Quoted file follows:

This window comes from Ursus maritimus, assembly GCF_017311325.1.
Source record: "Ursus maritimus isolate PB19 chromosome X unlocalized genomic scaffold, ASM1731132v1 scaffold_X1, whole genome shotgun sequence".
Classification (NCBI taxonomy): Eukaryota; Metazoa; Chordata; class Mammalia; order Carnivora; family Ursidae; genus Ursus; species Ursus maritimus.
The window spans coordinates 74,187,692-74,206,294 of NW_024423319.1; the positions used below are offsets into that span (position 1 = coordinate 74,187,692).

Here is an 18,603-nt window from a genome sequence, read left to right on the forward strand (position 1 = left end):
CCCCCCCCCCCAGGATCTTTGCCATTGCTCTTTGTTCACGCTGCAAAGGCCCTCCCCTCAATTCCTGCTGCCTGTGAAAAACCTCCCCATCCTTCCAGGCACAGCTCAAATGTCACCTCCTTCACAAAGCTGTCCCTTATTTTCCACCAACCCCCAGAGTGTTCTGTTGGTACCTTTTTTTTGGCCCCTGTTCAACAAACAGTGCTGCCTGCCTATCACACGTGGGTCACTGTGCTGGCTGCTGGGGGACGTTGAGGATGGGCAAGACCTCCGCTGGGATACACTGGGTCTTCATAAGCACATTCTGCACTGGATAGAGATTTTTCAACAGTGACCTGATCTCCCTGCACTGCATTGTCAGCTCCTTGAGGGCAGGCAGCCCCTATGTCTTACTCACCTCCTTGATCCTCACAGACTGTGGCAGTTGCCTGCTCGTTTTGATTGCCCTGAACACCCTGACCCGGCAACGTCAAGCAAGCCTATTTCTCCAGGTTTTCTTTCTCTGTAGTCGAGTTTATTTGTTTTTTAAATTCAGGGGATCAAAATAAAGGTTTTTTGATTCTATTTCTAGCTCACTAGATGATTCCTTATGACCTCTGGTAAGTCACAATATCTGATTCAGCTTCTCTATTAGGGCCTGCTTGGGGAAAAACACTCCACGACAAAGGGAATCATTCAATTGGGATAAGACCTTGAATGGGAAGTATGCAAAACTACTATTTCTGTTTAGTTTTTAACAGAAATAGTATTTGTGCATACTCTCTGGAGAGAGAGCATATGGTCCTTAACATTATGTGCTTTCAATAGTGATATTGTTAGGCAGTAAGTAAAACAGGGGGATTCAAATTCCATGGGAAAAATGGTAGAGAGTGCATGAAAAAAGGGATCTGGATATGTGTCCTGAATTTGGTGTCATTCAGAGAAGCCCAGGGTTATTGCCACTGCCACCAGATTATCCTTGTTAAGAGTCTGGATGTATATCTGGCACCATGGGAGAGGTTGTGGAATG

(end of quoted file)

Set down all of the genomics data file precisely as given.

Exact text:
This window comes from Ursus maritimus, assembly GCF_017311325.1.
Source record: "Ursus maritimus isolate PB19 chromosome X unlocalized genomic scaffold, ASM1731132v1 scaffold_X1, whole genome shotgun sequence".
Classification (NCBI taxonomy): Eukaryota; Metazoa; Chordata; class Mammalia; order Carnivora; family Ursidae; genus Ursus; species Ursus maritimus.
The window spans coordinates 74,187,692-74,206,294 of NW_024423319.1; the positions used below are offsets into that span (position 1 = coordinate 74,187,692).

Here is an 18,603-nt window from a genome sequence, read left to right on the forward strand (position 1 = left end):
CCCCCCCCCCCAGGATCTTTGCCATTGCTCTTTGTTCACGCTGCAAAGGCCCTCCCCTCAATTCCTGCTGCCTGTGAAAAACCTCCCCATCCTTCCAGGCACAGCTCAAATGTCACCTCCTTCACAAAGCTGTCCCTTATTTTCCACCAACCCCCAGAGTGTTCTGTTGGTACCTTTTTTTTGGCCCCTGTTCAACAAACAGTGCTGCCTGCCTATCACACGTGGGTCACTGTGCTGGCTGCTGGGGGACGTTGAGGATGGGCAAGACCTCCGCTGGGATACACTGGGTCTTCATAAGCACATTCTGCACTGGATAGAGATTTTTCAACAGTGACCTGATCTCCCTGCACTGCATTGTCAGCTCCTTGAGGGCAGGCAGCCCCTATGTCTTACTCACCTCCTTGATCCTCACAGACTGTGGCAGTTGCCTGCTCGTTTTGATTGCCCTGAACACCCTGACCCGGCAACGTCAAGCAAGCCTATTTCTCCAGGTTTTCTTTCTCTGTAGTCGAGTTTATTTGTTTTTTAAATTCAGGGGATCAAAATAAAGGTTTTTTGATTCTATTTCTAGCTCACTAGATGATTCCTTATGACCTCTGGTAAGTCACAATATCTGATTCAGCTTCTCTATTAGGGCCTGCTTGGGGAAAAACACTCCACGACAAAGGGAATCATTCAATTGGGATAAGACCTTGAATGGGAAGTATGCAAAACTACTATTTCTGTTTAGTTTTTAACAGAAATAGTATTTGTGCATACTCTCTGGAGAGAGAGCATATGGTCCTTAACATTATGTGCTTTCAATAGTGATATTGTTAGGCAGTAAGTAAAACAGGGGGATTCAAATTCCATGGGAAAAATGGTAGAGAGTGCATGAAAAAAGGGATCTGGATATGTGTCCTGAATTTGGTGTCATTCAGAGAAGCCCAGGGTTATTGCCACTGCCACCAGATTATCCTTGTTAAGAGTCTGGATGTATATCTGGCACCATGGGAGAGGTTGTGGAATG